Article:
UNC claims 27-19 rivalry win against N.C. State

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Wide Receiver Quinshad Davis (14) catches UNC’s first touchdown of the game against N.C. State.

RALEIGH — Freshman receiver Ryan Switzer corralled the backward pass from Bryn Renner, rolled out to the right and flung up a high-arching lob that settled nicely into the hands of Quinshad Davis for a touchdown.

Switzer said that he didn’t expect coaches to call the option pass, that he hadn’t thrown a ball in a game since “midget league.” Davis said Swizter had looked rough tossing the football in practice all week. But the play worked to perfection, giving UNC a second-quarter 21-16 lead against N.C. State — much to the jubilation of Switzer, who chestbumped every teammate who would comply.

In a teeter-totter 27-19 win against the Wolfpack (3-5, 0-5 ACC), the Tar Heels (3-5, 2-3) needed to use every asset at its disposal. Coach Larry Fedora joked after the game that he considered putting Switzer at quarterback, as both Bryn Renner and platoon partner Marquise Williams went down with injuries throughout the course of the contest.

Fedora said his team showed resiliency, responding to those injuries and playing past its mental miscues and penalties.

“We had talked about going into this game what was going to happen, and it happened,” Fedora said. “Whether we went up or down, there were going to be a lot of ups and downs in the game … I just said, ‘Play it the same way with the same emotion, same enthusiasm, same energy.’”

The adversity began early as Renner, admittedly pressing, threw a pick in just the second play of the game, giving the Wolfpack the ball at UNC’s 24-yard line and jumpstarting N.C. State to an early 10-0 cushion. Quarterback Brandon Mitchell gashed the UNC defense on the ground, rushing for 40 yards in N.C. State’s first two drives en route to N.C. State’s best quarterback rushing mark (105 yards) since 1976.

It took Williams taking over at quarterback in UNC’s third offensive series for the Tar Heels to get into their own groove. Playing at a noticeably faster pace, the Williams-led offense charged 74 yards down the field in eight plays, finishing off the drive with a two-yard touchdown pass to Davis.

Renner took over in the next drive, and tallied a rushing touchdown of his own, as UNC mixed and matched its offensive weapons throughout the course of the game, partly for strategy and partly out of necessity.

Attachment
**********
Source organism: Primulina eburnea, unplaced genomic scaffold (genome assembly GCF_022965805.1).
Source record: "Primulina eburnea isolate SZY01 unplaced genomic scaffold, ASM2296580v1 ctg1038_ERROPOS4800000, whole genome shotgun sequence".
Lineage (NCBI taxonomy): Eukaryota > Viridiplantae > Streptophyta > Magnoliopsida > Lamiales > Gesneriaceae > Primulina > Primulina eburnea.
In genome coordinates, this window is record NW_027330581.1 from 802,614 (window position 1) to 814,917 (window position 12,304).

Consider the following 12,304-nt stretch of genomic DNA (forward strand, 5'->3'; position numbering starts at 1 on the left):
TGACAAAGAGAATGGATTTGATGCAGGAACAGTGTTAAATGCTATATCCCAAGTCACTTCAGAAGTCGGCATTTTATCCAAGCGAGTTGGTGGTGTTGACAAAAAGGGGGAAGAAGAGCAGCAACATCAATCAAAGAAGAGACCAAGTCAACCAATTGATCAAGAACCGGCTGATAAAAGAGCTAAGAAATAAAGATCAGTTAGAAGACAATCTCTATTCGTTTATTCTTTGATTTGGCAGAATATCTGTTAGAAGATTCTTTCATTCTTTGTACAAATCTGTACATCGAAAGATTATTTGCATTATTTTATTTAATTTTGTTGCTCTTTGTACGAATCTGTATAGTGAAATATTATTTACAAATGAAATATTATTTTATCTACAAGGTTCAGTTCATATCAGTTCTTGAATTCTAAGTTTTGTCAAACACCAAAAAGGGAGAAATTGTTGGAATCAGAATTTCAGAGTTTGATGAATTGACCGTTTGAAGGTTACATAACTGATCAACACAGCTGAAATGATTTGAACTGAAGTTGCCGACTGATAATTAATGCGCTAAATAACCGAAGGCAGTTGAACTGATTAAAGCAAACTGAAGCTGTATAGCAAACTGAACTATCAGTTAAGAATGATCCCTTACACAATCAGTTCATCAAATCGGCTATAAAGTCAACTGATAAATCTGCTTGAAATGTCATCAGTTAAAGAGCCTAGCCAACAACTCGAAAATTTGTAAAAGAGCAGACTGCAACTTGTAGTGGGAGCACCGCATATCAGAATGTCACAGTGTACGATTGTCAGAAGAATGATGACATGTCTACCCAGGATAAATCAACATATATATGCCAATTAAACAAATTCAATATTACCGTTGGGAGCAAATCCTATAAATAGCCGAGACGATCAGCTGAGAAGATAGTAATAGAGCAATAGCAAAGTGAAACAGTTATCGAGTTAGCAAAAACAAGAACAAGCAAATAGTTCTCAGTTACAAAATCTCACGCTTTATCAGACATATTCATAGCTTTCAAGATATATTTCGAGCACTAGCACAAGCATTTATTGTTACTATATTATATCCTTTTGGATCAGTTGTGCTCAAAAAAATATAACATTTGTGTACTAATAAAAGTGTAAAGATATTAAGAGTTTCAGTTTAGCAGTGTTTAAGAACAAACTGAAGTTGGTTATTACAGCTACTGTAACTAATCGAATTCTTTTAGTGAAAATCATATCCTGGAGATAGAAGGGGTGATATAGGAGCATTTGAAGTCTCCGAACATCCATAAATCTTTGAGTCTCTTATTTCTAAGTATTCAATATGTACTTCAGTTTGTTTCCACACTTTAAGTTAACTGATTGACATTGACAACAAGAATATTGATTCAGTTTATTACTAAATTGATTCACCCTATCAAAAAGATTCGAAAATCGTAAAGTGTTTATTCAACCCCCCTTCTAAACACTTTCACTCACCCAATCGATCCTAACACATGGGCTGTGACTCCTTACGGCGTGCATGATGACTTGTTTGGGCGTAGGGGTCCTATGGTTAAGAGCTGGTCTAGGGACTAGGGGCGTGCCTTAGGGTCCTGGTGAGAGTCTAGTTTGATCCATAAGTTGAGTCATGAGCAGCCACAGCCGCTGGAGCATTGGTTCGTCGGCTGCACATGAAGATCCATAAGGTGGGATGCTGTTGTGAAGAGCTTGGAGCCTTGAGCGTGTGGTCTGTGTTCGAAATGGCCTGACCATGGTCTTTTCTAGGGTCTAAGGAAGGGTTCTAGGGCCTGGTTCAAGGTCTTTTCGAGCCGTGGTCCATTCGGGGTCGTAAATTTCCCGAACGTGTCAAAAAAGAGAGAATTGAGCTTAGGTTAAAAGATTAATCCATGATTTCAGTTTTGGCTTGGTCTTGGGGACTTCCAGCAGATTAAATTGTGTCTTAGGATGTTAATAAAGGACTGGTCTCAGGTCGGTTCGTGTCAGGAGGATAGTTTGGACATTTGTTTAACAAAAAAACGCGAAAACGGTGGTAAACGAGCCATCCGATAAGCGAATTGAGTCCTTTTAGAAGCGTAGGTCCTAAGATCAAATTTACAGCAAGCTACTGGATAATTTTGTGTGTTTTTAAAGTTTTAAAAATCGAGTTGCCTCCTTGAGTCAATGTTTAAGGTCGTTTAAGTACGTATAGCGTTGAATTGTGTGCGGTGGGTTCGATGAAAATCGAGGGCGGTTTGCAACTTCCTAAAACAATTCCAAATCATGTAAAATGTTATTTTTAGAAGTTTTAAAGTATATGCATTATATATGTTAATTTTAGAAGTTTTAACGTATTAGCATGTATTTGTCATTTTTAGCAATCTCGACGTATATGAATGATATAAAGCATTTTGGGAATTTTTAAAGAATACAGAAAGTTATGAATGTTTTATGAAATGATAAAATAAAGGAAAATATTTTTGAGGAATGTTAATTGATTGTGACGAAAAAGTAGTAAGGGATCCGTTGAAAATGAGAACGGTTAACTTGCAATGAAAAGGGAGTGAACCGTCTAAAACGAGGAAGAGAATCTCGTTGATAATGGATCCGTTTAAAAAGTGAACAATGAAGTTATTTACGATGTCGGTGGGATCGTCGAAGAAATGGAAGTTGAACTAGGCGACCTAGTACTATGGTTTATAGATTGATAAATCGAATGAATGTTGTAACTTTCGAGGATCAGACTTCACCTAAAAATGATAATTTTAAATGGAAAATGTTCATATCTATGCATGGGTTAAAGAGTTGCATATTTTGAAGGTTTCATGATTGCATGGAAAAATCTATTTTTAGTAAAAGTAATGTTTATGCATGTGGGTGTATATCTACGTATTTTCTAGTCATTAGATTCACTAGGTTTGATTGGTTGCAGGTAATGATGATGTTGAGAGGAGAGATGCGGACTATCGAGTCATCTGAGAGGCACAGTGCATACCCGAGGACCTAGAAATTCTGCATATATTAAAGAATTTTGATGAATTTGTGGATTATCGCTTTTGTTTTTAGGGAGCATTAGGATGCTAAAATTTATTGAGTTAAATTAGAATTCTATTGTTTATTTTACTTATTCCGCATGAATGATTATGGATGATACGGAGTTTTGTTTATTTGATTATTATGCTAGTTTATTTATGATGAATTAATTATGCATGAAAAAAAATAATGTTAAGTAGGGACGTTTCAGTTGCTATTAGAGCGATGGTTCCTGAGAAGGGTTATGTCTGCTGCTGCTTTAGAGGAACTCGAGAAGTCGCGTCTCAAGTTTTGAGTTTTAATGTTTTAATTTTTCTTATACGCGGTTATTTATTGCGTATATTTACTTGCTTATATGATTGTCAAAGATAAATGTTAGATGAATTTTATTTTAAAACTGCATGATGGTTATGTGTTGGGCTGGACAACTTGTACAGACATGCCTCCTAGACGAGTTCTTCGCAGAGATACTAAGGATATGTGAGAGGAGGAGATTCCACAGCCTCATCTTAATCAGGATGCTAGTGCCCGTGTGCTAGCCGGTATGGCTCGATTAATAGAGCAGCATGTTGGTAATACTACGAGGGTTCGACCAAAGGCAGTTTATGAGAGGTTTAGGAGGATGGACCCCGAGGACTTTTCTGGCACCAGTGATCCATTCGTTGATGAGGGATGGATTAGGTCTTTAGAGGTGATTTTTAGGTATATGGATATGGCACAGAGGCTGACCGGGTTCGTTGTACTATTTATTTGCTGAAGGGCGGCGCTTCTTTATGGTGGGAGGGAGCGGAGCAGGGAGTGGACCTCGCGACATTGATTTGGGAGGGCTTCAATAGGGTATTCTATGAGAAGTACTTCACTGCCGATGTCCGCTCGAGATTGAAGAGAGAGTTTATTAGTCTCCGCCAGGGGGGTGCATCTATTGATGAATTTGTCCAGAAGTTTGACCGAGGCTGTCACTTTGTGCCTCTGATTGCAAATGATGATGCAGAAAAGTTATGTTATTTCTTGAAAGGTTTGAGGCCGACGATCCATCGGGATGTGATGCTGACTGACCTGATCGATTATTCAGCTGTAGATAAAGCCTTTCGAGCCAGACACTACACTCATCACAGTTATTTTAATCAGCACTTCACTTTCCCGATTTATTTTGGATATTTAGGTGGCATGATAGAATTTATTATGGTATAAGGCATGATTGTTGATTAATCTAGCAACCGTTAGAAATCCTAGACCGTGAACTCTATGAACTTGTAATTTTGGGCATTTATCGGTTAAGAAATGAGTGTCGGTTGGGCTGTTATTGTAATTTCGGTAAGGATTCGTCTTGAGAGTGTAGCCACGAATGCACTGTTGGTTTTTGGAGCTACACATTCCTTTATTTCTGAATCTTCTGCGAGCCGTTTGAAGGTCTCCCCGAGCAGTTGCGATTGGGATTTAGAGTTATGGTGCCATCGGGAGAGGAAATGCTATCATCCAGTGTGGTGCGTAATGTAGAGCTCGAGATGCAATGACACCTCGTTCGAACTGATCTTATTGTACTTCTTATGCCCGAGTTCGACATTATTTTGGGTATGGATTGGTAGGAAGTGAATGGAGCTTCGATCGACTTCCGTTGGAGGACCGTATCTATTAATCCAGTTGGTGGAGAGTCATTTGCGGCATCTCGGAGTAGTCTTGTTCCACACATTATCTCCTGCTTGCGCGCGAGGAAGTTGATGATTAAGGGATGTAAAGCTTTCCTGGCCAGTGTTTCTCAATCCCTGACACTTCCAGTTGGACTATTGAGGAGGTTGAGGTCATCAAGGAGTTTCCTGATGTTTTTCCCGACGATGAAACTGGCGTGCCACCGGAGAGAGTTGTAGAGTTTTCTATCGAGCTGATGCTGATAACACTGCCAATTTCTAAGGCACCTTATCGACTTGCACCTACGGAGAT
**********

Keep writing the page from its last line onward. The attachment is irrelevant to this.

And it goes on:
Both quarterbacks were able to return to action after their respective injuries.

“We did a good job during the week of having the scenarios come up,” Renner said. “You throw in one in practice and then you come off the field, so I’m kind of used to it now, and I think we do a great job feeding off each other.”

The tinkering wasn’t just limited to the quarterback position, however.

UNC’s less-experienced players, like Swizter, have progressively gotten more reps during the season, and that was the case again Saturday.

Receiver Bug Howard figured largely into UNC’s aerial attack, pulling down five catches for a team-best 72 receiving yards. Freshman running back T.J. Logan gained 43 yards on five carries and scored his first career touchdown, and freshmen Khris Francis also crossed the plane before his run was called back on a holding call.

“We sat down and talking this week, and we collectively decided that we aren’t freshmen anymore,” Switzer said. “We had to play like upperclassmen.”

It wasn’t all positive for UNC by any stretch — the Tar Heels lost a total of 80 yards on eight penalties, missed a field goal and extra point and mishandled the ball on a few occasions.

But the Tar Heels were able to do just enough top their in neighbors from the Triangle.

“Coach Fedora said we were going to get adversity,” said tight end Eric Ebron, who wasn’t shy about his feelings for N.C. State before or after the game.

“We responded just like he said. Laugh at it, put it in our pocket, run with it, and that’s exactly what we did.”

Thanks for reading.

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